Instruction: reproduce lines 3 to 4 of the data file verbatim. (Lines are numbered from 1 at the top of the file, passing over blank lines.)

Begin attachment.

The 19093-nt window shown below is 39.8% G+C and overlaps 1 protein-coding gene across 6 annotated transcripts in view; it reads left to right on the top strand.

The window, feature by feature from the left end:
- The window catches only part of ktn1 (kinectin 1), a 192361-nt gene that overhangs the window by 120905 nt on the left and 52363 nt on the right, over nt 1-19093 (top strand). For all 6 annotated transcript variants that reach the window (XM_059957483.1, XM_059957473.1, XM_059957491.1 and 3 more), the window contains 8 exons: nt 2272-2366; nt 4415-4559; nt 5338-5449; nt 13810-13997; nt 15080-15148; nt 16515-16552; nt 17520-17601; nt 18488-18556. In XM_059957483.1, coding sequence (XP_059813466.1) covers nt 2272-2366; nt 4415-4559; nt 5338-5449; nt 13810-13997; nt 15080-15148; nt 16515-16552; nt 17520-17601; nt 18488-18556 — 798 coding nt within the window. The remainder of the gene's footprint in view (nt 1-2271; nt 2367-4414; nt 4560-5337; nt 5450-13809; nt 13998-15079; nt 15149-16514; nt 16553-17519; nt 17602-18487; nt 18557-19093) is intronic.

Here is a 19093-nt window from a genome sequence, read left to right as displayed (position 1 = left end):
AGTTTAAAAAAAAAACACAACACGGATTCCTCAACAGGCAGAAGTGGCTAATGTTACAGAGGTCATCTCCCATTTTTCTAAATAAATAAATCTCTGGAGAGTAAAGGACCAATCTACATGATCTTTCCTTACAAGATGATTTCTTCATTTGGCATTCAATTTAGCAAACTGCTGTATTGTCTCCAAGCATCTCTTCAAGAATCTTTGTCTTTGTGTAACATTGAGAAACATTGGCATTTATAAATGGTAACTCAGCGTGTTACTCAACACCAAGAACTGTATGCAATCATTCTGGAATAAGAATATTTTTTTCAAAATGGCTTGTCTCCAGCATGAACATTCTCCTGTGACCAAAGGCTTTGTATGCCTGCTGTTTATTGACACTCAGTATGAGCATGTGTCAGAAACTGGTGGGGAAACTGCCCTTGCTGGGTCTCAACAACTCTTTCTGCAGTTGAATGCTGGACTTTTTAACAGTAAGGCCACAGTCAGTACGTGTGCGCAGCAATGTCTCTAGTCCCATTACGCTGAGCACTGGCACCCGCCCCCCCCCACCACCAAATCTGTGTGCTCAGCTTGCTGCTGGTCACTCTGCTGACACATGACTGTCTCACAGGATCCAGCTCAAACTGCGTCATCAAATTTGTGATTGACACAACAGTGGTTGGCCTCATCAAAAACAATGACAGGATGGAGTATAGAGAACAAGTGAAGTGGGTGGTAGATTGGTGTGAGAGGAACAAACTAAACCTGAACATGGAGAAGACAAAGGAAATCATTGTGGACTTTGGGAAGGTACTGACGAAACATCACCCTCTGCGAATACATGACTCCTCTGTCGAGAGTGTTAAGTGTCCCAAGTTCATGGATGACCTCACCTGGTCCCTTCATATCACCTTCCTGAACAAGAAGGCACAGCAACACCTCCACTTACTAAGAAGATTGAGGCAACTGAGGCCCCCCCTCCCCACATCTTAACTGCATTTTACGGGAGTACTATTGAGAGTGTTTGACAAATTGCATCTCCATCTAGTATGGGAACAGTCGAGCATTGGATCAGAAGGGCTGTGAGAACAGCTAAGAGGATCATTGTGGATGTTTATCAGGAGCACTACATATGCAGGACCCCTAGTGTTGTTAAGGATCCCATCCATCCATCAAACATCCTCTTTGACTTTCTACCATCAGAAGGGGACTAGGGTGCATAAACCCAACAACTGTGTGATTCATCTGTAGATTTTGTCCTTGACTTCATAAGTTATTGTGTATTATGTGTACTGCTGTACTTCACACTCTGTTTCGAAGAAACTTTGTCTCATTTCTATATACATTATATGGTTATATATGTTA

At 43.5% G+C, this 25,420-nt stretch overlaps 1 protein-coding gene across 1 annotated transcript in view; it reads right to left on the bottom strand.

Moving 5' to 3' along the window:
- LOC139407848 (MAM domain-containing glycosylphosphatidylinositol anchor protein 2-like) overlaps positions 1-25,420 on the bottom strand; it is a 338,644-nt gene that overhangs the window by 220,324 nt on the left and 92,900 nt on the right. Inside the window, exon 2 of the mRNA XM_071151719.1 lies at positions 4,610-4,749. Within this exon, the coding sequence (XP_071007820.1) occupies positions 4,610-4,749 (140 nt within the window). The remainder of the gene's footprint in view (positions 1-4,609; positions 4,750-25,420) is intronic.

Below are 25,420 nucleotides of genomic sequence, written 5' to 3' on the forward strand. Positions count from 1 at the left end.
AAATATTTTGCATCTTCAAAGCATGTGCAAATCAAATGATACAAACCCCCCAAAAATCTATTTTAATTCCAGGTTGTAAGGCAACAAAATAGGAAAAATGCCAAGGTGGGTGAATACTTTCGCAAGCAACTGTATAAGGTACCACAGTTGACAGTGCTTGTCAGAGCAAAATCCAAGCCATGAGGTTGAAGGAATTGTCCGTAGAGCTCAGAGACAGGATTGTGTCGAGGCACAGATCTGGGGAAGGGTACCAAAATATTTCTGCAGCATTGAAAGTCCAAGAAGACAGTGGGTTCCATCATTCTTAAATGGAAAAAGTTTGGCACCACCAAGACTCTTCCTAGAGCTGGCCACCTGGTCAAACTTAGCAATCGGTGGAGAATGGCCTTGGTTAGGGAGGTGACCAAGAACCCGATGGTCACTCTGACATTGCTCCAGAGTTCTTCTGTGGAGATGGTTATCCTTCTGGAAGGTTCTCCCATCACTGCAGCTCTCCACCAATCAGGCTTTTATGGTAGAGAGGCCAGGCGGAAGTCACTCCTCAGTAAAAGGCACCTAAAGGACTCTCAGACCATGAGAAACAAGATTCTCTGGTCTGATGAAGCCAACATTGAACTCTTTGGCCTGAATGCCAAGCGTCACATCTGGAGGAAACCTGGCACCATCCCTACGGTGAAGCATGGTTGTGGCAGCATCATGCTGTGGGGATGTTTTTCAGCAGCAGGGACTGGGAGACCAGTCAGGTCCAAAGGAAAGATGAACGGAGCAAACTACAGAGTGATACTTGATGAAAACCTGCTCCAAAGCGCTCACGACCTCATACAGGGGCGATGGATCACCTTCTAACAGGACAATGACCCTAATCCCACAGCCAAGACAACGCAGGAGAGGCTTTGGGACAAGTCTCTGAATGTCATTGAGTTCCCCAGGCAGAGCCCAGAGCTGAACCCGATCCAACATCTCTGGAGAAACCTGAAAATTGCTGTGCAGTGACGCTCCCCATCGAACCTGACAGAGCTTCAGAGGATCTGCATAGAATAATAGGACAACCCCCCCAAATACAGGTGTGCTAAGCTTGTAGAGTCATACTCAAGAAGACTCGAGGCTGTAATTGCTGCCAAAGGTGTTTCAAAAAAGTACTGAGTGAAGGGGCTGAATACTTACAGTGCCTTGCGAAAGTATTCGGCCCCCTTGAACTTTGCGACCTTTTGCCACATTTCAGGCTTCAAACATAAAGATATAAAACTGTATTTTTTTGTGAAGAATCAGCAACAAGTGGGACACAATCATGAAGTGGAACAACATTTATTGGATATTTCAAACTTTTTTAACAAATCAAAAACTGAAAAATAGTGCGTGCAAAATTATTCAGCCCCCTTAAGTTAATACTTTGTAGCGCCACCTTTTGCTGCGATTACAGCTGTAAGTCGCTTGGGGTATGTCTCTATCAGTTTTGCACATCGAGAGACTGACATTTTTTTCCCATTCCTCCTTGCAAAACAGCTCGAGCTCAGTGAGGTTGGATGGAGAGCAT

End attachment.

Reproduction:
- The window catches only part of ktn1 (kinectin 1), a 192361-nt gene that overhangs the window by 120905 nt on the left and 52363 nt on the right, over nt 1-19093 (top strand). For all 6 annotated transcript variants that reach the window (XM_059957483.1, XM_059957473.1, XM_059957491.1 and 3 more), the window contains 8 exons: nt 2272-2366; nt 4415-4559; nt 5338-5449; nt 13810-13997; nt 15080-15148; nt 16515-16552; nt 17520-17601; nt 18488-18556. In XM_059957483.1, coding sequence (XP_059813466.1) covers nt 2272-2366; nt 4415-4559; nt 5338-5449; nt 13810-13997; nt 15080-15148; nt 16515-16552; nt 17520-17601; nt 18488-18556 — 798 coding nt within the window. The remainder of the gene's footprint in view (nt 1-2271; nt 2367-4414; nt 4560-5337; nt 5450-13809; nt 13998-15079; nt 15149-16514; nt 16553-17519; nt 17602-18487; nt 18557-19093) is intronic.

Here is a 19093-nt window from a genome sequence, read left to right as displayed (position 1 = left end):